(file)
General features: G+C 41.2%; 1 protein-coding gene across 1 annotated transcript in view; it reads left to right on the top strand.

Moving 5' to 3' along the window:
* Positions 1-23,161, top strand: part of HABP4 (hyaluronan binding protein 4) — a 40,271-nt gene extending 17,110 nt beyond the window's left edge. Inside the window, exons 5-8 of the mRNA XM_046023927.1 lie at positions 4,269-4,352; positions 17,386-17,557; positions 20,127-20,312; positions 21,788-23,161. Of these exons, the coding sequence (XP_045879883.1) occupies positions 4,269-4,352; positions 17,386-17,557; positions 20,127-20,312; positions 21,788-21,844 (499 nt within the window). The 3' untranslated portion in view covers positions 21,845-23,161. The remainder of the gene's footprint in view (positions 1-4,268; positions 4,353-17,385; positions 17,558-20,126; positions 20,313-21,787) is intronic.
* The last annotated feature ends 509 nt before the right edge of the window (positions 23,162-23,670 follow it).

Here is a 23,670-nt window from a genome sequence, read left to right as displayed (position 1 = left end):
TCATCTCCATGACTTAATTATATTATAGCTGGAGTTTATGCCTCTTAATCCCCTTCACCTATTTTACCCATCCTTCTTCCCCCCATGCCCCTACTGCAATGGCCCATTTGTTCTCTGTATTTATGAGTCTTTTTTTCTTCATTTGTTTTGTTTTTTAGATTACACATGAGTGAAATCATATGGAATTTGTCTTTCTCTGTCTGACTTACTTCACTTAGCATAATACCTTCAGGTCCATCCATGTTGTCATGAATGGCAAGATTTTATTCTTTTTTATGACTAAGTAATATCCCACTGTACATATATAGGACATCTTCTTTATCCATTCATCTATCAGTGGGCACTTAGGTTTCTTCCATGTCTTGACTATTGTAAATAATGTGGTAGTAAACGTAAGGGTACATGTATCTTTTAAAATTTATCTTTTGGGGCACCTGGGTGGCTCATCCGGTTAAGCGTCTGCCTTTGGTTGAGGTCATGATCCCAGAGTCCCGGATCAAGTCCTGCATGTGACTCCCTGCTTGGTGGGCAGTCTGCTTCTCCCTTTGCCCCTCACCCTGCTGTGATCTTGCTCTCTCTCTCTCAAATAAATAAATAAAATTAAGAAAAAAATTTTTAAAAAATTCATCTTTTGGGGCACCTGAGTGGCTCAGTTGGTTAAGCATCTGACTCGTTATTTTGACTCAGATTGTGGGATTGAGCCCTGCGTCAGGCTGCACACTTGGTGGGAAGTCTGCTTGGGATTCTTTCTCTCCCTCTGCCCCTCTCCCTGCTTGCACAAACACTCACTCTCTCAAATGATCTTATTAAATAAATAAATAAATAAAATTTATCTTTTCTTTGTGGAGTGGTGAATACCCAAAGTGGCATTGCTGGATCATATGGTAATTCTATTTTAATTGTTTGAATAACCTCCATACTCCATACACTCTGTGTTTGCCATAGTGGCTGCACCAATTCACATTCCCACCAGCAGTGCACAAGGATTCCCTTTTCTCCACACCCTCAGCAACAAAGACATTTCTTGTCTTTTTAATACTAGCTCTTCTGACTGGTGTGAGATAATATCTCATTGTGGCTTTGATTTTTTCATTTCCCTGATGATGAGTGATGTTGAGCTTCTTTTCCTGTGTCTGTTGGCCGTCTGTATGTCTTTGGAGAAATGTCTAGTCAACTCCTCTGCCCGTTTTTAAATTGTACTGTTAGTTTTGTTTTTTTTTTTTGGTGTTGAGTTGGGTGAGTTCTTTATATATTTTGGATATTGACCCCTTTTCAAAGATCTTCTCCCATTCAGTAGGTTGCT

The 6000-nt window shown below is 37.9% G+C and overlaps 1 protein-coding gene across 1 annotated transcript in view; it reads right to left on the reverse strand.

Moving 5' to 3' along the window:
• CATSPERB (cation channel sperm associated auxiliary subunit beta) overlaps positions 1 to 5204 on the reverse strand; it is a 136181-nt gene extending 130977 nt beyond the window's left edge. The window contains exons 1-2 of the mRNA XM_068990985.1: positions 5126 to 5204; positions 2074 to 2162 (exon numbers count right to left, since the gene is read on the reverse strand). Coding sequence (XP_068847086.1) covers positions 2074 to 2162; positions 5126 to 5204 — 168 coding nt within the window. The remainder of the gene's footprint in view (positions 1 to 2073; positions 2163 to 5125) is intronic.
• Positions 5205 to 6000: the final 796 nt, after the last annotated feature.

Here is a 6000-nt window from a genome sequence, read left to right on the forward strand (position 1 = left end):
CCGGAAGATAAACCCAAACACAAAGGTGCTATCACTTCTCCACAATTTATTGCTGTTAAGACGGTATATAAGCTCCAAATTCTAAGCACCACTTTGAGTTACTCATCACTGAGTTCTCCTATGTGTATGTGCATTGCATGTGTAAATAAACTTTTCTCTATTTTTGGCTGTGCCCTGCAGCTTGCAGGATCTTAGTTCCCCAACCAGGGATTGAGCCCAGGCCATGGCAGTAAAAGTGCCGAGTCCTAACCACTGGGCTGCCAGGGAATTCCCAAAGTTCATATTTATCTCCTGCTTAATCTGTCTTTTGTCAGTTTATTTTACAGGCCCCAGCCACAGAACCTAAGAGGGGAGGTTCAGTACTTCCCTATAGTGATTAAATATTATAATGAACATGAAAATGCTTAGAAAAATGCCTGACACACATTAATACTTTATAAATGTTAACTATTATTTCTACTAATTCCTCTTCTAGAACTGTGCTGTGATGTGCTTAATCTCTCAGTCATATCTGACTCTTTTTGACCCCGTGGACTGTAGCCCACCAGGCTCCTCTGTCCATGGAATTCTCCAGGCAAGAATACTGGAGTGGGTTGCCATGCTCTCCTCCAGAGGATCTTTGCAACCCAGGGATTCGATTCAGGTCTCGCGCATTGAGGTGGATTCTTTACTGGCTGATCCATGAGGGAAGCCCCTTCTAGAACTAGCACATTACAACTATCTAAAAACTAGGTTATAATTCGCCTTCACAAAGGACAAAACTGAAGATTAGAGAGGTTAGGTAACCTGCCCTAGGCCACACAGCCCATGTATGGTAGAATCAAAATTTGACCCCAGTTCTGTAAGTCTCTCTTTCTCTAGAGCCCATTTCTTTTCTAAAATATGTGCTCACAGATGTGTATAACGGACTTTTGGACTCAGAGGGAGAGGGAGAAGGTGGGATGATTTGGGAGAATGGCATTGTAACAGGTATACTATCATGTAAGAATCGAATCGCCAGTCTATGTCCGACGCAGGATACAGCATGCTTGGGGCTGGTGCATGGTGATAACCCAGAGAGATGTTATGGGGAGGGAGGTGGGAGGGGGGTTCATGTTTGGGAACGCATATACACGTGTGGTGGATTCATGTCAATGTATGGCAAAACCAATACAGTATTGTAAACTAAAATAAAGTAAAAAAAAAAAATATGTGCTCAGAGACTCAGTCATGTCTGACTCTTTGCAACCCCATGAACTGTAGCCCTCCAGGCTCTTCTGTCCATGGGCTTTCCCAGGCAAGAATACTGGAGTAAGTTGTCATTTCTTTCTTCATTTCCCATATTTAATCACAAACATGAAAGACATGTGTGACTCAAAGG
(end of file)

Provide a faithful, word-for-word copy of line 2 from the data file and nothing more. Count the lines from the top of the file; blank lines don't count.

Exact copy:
Moving 5' to 3' along the window: